Picture this. The Cincinnati Bengals offense trots onto the field for its first offensive series. The raucous beat of "Bulls on Parade," performed by Rage Against The Machine, erupts through the loudspeakers at Reliant Stadium. The fans are at a throbbing frenzy. Emotions are raw, goose bumps are likely.
And why not? It's the first NFL playoff game in Houston in 18 years. The fans' postseason lungs are well-rested.
The Bengals better have practiced a silent count.
"It's so important when the crowd is loud for us because it doesn't allow the offense to have a cadence," Texans outside linebacker Connor Barwin said. "When you see us jumping offsides, that's because we can hear the quarterback yapping cadences. But when it's that loud, he not only can't have a cadence to get us to jump offsides, but his tackles can't hear. They're reacting as fast as we are, so we have a jump on them. It's extremely important when the crowd is loud."
The last time Houston pro football fans had a chance to cheer for a playoff team was Jan. 16, 1994, in the Astrodome. Kansas City's Joe Montana pulled off one of his miracle comebacks and beat the Oilers 28-20 in a Divisional playoff game.
The Texans went their first nine seasons without a playoff. Now, the players don't know exactly what to expect from their fans, but they do think it will be loud.
"I can't really describe it, because I know it's going to be really crazy," wide receiver Andre Johnson said. "I know it's going to be really loud. If you look at the game here after we clinched, the intensity from the fans was awesome."
The Texans clinched the playoffs on the road with a 20-19 victory over the Bengals and returned home to play the Carolina Panthers. Although they lost that game, the fans already loosened their playoff vocal chords in the first quarter before the Texans fell behind.
"I think that by the playoffs being here now, I think it will be louder than it's ever been in this stadium," Johnson said. "I'm pretty sure they will be here real early. I even have some of my family tailgating, and they don't ever tailgate."
The Texans' defense has adopted "Bulls on Parade" as its theme. Barwin even distributed T-shirts showcasing the nickname that doubles as a pump-up song on gameday.
"Every time the song comes on, we're very excited, and the fans respond well to it," defensive end J.J. Watt said. "Every week, the crowd is getting more and more into it. You can tell, they react real quickly when we put our arms up and ask them to get loud. They've been phenomenal. They've really helped us out."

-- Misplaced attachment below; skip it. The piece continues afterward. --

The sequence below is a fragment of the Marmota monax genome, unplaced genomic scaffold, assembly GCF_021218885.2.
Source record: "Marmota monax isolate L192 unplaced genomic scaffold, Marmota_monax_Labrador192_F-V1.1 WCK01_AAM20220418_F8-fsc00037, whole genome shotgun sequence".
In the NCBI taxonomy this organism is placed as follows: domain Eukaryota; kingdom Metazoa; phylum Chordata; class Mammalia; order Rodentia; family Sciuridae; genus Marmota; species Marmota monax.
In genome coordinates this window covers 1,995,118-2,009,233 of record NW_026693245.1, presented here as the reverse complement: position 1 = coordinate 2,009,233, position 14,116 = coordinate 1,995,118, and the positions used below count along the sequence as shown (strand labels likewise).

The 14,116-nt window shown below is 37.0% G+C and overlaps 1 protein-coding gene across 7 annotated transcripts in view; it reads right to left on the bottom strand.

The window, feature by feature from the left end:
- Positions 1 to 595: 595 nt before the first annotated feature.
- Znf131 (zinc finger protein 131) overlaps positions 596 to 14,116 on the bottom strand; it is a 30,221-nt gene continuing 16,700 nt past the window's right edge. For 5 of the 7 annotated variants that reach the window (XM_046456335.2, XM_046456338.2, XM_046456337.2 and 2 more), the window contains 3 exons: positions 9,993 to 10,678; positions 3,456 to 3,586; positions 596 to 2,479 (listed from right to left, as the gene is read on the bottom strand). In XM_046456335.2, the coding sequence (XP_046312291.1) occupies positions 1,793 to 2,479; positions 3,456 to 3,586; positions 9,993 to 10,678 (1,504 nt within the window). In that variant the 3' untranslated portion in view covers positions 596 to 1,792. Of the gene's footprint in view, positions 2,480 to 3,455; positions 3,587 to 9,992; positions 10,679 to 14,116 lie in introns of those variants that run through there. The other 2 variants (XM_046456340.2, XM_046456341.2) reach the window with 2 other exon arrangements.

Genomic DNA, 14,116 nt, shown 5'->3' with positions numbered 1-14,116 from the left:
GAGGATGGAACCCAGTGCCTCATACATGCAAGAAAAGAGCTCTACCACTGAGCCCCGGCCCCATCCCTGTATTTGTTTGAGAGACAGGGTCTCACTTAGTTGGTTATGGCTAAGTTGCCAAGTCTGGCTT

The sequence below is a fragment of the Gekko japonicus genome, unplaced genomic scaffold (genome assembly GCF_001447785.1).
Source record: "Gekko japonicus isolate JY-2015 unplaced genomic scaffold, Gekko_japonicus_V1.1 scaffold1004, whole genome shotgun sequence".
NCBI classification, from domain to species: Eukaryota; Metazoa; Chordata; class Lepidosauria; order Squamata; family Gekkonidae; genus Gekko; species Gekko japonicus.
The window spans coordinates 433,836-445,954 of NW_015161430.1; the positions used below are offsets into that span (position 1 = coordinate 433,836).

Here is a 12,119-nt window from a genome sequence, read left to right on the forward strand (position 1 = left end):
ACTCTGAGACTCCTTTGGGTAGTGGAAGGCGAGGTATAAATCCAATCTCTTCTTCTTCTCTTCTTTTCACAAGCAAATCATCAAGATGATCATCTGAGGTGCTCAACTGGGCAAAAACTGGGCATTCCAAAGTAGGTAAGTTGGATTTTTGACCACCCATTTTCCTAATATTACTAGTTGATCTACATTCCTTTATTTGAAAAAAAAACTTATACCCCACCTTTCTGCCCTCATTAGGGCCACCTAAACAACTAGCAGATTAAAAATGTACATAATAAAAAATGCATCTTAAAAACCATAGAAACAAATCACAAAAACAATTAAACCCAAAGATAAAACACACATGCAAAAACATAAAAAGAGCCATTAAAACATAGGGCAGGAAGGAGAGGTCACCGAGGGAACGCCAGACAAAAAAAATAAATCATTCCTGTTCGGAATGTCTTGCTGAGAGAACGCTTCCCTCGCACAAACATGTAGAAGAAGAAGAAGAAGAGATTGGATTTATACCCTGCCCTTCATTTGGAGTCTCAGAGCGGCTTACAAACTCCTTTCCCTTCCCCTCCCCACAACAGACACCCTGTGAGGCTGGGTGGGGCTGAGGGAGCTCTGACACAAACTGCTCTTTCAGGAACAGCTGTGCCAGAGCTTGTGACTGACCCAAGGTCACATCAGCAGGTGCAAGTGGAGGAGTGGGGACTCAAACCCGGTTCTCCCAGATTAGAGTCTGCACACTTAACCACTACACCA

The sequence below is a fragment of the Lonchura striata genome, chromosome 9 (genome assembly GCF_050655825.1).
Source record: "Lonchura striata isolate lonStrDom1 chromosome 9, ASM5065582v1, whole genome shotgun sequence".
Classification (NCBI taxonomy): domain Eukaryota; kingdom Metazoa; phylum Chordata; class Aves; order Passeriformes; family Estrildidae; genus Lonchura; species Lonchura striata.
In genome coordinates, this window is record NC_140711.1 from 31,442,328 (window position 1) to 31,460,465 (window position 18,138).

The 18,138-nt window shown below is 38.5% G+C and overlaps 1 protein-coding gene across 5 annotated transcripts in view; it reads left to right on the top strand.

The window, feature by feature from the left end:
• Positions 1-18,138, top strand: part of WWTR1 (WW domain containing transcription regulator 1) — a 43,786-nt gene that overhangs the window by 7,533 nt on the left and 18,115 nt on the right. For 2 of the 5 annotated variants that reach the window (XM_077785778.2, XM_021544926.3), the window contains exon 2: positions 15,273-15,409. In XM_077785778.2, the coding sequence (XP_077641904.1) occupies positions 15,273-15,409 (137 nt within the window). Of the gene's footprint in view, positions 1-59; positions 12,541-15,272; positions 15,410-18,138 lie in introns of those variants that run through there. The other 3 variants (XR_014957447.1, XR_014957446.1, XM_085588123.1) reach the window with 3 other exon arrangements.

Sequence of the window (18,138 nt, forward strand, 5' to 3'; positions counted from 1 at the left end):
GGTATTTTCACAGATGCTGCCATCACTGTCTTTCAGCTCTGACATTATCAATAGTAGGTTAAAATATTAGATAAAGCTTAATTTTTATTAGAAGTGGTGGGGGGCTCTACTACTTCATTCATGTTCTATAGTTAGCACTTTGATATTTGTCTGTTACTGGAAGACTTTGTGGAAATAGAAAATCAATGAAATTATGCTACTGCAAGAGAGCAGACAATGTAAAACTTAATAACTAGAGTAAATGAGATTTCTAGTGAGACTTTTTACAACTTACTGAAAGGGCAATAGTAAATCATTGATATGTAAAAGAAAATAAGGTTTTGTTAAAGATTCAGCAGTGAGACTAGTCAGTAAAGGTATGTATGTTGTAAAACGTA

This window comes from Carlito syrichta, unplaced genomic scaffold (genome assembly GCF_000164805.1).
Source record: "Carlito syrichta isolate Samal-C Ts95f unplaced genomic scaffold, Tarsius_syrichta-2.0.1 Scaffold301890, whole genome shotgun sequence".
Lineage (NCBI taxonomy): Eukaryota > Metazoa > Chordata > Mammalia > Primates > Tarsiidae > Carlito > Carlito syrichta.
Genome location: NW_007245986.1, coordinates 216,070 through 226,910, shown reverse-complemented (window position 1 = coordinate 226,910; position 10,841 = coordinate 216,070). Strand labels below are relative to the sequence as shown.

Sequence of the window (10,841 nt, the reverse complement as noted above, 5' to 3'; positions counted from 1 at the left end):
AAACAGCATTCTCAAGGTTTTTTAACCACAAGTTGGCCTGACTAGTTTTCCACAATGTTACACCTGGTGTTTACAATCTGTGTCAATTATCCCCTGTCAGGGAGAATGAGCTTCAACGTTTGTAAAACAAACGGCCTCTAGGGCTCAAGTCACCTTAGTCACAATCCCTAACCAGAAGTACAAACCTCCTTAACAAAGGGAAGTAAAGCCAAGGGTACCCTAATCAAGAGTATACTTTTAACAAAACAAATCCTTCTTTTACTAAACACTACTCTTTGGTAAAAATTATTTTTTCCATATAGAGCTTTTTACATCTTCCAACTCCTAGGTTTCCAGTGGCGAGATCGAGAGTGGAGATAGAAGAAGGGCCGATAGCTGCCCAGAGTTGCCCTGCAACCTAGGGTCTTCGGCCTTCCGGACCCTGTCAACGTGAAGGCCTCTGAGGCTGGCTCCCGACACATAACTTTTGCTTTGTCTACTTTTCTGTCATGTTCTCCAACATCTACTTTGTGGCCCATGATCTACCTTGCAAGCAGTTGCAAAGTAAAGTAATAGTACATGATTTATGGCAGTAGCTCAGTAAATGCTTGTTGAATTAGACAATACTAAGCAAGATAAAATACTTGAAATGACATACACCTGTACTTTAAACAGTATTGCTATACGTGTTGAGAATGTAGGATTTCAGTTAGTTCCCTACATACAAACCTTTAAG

Coach Gary Kubiak has been in a few playoffs as player and coach. He knows the value of a raucous home crowd.
"They can help us by being real loud," Kubiak said. "They've been that way all year, but I know this city is excited about Saturday afternoon. I just want them to know how excited we are as a football team."
Players say that Houston's 17-10 victory over Atlanta on Dec. 4 was the crowd's best performance so far this season.
"We saw (Falcons quarterback) Matt Ryan walking to each individual player telling them the play," linebacker Brian Cushing said. "Playing on the road is tough for an offense. We're going to use that to our advantage."
Linebacker DeMeco Ryans concurred.
"I go back to the Atlanta game; that sets the standard," Ryans said. "I feel like it was a whole new level for the Atlanta game for our crowd. It's going to be the best our crowd has ever been."
Of course, the Texans realize they have to feed the crowd with big plays to keep the noise level going.
"It benefits a lot if we can get stops and score touchdowns," safety Glover Quin said. "That gets them into it. They have a hard time hearing and so it gives you extra energy.
"The crowd has been great all year. That Atlanta game was loud and the Carolina game after we came home was loud. They've been great. I expect it to be crazy this week, too."
Barwin thinks Saturday will break any noise records.
"I think it will be the loudest it's ever been," he said. "They set the standard for Atlanta. That was a meaningful game here at home, and obviously this one means more. So I think everyone will be loud every time we're on the field."
EDITOR'S NOTE: Michael A. Lutz worked for The Associated Press for 38 years covering news and sports in Louisville, Ky. Dallas and Houston. Most of that time was spent in Houston covering the Oilers, Astros, Texans and other college and pro sports.